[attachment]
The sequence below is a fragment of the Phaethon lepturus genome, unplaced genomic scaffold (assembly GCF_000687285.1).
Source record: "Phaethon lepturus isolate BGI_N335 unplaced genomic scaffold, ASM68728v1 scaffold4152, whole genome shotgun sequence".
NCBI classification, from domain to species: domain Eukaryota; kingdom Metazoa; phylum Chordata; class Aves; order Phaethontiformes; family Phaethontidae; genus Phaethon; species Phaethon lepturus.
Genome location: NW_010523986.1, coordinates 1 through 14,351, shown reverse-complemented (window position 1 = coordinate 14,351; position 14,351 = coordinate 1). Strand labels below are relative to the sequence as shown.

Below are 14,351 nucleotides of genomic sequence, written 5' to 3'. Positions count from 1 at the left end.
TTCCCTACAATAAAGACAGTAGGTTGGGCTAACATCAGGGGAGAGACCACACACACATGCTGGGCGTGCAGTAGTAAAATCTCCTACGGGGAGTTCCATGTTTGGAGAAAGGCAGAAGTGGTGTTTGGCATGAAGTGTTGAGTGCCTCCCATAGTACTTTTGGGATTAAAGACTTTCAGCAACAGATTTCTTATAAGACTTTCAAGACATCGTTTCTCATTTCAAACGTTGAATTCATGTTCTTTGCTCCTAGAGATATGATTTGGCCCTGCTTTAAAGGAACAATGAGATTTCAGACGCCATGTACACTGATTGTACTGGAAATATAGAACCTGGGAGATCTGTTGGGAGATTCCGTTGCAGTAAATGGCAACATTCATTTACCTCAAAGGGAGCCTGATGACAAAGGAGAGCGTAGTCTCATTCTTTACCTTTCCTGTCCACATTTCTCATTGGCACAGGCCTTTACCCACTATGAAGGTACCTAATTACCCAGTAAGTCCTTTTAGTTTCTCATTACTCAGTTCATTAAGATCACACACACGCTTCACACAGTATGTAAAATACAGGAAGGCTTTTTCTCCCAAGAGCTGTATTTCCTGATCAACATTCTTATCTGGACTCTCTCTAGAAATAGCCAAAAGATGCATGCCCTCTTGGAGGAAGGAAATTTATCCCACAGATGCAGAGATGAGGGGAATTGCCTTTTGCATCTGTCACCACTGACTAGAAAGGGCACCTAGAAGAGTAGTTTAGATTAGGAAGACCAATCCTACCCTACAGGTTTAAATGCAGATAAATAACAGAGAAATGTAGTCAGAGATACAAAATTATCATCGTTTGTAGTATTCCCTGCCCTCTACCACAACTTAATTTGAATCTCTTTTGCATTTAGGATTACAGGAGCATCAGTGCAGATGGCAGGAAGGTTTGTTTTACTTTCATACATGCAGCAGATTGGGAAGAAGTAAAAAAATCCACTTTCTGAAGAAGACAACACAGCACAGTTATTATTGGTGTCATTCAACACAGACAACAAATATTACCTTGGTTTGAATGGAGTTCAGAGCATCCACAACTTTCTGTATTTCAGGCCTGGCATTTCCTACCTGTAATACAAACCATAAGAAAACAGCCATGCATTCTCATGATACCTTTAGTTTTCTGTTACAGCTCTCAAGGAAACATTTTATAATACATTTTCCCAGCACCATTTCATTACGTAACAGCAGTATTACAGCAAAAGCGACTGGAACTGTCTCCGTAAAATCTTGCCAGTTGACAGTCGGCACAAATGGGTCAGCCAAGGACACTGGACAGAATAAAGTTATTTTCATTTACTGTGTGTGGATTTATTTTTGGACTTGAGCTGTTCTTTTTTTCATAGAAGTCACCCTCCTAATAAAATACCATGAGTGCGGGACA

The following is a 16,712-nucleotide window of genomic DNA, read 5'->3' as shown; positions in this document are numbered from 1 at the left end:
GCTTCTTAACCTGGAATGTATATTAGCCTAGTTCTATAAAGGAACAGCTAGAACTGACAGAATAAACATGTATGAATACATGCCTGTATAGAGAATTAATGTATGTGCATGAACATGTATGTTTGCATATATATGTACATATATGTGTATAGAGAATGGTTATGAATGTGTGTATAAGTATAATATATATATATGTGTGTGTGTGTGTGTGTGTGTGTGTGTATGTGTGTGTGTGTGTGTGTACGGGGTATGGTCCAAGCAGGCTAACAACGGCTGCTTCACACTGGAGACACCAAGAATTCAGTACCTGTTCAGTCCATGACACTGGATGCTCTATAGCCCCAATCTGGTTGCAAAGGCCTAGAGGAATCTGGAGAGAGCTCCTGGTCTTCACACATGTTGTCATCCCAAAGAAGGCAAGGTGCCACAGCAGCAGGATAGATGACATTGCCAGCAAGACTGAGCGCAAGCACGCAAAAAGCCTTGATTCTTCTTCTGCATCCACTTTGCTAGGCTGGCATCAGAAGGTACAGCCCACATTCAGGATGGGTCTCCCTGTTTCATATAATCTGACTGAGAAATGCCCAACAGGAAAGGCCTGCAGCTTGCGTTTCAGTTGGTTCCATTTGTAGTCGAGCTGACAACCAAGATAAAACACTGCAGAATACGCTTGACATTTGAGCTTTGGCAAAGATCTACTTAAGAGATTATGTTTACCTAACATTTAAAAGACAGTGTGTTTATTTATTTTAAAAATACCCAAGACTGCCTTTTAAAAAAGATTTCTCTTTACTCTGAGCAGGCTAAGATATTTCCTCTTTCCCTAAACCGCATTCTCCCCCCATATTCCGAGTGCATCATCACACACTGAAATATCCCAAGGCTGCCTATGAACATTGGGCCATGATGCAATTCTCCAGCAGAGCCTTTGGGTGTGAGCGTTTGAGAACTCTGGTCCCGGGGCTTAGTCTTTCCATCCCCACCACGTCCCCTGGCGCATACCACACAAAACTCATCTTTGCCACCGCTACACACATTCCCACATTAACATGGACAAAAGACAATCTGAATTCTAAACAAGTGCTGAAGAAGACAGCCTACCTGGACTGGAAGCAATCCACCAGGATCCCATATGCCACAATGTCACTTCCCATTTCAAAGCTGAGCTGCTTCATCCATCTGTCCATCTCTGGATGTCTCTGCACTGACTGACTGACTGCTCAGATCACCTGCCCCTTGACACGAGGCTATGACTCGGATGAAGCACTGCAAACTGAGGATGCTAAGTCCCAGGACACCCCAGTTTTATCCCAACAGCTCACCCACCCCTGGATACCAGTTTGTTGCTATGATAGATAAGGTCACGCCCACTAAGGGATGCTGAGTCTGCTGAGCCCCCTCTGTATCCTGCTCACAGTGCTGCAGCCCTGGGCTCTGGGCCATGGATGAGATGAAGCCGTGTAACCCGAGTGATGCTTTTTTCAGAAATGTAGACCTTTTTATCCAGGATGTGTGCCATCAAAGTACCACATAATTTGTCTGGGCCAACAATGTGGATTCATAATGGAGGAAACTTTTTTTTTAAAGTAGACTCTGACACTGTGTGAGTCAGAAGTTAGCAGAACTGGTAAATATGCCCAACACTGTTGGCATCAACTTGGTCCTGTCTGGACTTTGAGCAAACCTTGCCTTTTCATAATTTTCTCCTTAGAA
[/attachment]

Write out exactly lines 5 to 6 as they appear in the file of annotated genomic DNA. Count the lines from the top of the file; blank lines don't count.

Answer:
Below are 14,351 nucleotides of genomic sequence, written 5' to 3'. Positions count from 1 at the left end.
TTCCCTACAATAAAGACAGTAGGTTGGGCTAACATCAGGGGAGAGACCACACACACATGCTGGGCGTGCAGTAGTAAAATCTCCTACGGGGAGTTCCATGTTTGGAGAAAGGCAGAAGTGGTGTTTGGCATGAAGTGTTGAGTGCCTCCCATAGTACTTTTGGGATTAAAGACTTTCAGCAACAGATTTCTTATAAGACTTTCAAGACATCGTTTCTCATTTCAAACGTTGAATTCATGTTCTTTGCTCCTAGAGATATGATTTGGCCCTGCTTTAAAGGAACAATGAGATTTCAGACGCCATGTACACTGATTGTACTGGAAATATAGAACCTGGGAGATCTGTTGGGAGATTCCGTTGCAGTAAATGGCAACATTCATTTACCTCAAAGGGAGCCTGATGACAAAGGAGAGCGTAGTCTCATTCTTTACCTTTCCTGTCCACATTTCTCATTGGCACAGGCCTTTACCCACTATGAAGGTACCTAATTACCCAGTAAGTCCTTTTAGTTTCTCATTACTCAGTTCATTAAGATCACACACACGCTTCACACAGTATGTAAAATACAGGAAGGCTTTTTCTCCCAAGAGCTGTATTTCCTGATCAACATTCTTATCTGGACTCTCTCTAGAAATAGCCAAAAGATGCATGCCCTCTTGGAGGAAGGAAATTTATCCCACAGATGCAGAGATGAGGGGAATTGCCTTTTGCATCTGTCACCACTGACTAGAAAGGGCACCTAGAAGAGTAGTTTAGATTAGGAAGACCAATCCTACCCTACAGGTTTAAATGCAGATAAATAACAGAGAAATGTAGTCAGAGATACAAAATTATCATCGTTTGTAGTATTCCCTGCCCTCTACCACAACTTAATTTGAATCTCTTTTGCATTTAGGATTACAGGAGCATCAGTGCAGATGGCAGGAAGGTTTGTTTTACTTTCATACATGCAGCAGATTGGGAAGAAGTAAAAAAATCCACTTTCTGAAGAAGACAACACAGCACAGTTATTATTGGTGTCATTCAACACAGACAACAAATATTACCTTGGTTTGAATGGAGTTCAGAGCATCCACAACTTTCTGTATTTCAGGCCTGGCATTTCCTACCTGTAATACAAACCATAAGAAAACAGCCATGCATTCTCATGATACCTTTAGTTTTCTGTTACAGCTCTCAAGGAAACATTTTATAATACATTTTCCCAGCACCATTTCATTACGTAACAGCAGTATTACAGCAAAAGCGACTGGAACTGTCTCCGTAAAATCTTGCCAGTTGACAGTCGGCACAAATGGGTCAGCCAAGGACACTGGACAGAATAAAGTTATTTTCATTTACTGTGTGTGGATTTATTTTTGGACTTGAGCTGTTCTTTTTTTCATAGAAGTCACCCTCCTAATAAAATACCATGAGTGCGGGACA